Monday, January 23, 2012

When Do Complications Matter?

One thing I can't help noticing in reading about diabetes complications is this: when researchers or writers want to use real data to make it sound like most diabetics don't have x complication, they talk about the most severe forms of it. For instance, instead of talking about diabetics with retinopathy, they talk about diabetics who are blind, have proliferative retinopathy, or whose retinopathy is rated severe. On the other hand, when researchers want to talk about how common some complication is, they include every form of it, for instance, mild retinopathy found on a fundus camera, or even "pre-retinopathy".

This confuses a lot of people. One prominent member of the diabetes online community has repeatedly used two studies to claim that diabetes no longer threatens lives, in a totally erroneous way. One study looked at the frequency of end stage renal failure in diabetics diagnosed at various ages, over roughly twenty years; the other looked at risk of death in diabetics in the first twenty years past diagnosis based on the presence of any kidney disease.
The observed deaths for those with no kidney disease whatsoever in the first twenty years past diagnosis was pretty much the same as for nondiabetics. The observed incidence of kidney failure in the first twenty years past diagnosis for those diagnosed under the age of 5 was nonexistant.
So this guy says, tada, diabetics without kidney disease don't die early, our kids don't get kidney disease, therefore they don't die early.

Problem? The first study defined diabetic kidney fairly broadly (they could have probably been even more broad) as any two positive microalbumin urine tests over the study period. That included just over 70% of the group. A very small portion actually had kidney failure.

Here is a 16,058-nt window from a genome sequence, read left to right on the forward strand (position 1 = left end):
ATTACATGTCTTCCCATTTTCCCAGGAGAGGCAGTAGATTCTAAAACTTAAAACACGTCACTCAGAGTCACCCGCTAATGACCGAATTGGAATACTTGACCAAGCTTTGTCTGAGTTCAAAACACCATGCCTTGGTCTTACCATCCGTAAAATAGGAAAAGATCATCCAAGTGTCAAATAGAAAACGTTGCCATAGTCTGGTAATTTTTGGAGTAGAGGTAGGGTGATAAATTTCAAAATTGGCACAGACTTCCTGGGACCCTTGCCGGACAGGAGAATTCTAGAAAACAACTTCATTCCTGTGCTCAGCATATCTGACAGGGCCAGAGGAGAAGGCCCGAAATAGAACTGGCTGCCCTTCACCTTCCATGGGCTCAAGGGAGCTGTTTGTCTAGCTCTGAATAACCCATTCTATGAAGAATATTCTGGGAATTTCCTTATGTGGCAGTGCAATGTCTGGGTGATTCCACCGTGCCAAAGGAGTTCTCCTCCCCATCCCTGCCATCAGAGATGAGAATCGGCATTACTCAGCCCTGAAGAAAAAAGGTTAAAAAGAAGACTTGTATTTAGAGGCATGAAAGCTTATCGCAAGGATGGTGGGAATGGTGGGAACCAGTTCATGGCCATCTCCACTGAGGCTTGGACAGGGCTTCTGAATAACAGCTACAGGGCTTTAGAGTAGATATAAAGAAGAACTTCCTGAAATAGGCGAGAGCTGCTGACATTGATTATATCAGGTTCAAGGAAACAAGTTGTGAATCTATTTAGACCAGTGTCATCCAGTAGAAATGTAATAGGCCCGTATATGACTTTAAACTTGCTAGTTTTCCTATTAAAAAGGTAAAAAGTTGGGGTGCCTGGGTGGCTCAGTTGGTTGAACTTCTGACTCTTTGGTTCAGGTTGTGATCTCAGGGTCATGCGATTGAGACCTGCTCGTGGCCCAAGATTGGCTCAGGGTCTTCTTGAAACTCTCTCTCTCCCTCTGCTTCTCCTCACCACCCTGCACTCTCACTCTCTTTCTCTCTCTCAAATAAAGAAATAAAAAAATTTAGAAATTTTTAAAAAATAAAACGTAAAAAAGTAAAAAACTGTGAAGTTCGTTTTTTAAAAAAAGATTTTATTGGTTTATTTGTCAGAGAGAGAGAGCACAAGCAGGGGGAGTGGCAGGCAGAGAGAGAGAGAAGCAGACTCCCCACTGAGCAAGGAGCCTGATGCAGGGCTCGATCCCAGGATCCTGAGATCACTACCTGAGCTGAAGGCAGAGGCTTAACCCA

The second study didn't look at kidney disease, just kidney failure.
The other problem, of course, was that it only looks at a twenty year period. If I live 25 years past diagnosis, I'll be dying young. Diabetes is definitely capable of killing a person 30, 40, 50 years past diagnosis.

Anyways, another online person recently ranted about somebody who said that retinopathy was common in type 1 diabetics, about how that person was an ignorant so and so, that these days it's not. Well... retinopathy is common in type 1 diabetics. Even in teens. Averaging a handful of European, American, and an Australian study on what portion of teenagers living with type 1 diabetes have retinopathy as shown by a fundus camera, the rate is roughly 1 in 7 boys with type 1 diabetes and 1 in 11 girls. And that's been pretty stable for over twenty years. Looking specifically at studies of teenagers who'd had diabetes for more than five years, the rates jump up to more than one third of teens with type 1 diabetes. Looking at adults, the numbers are considerably worse; in most studies, by fifteen years, the majority of participants have retinopathy.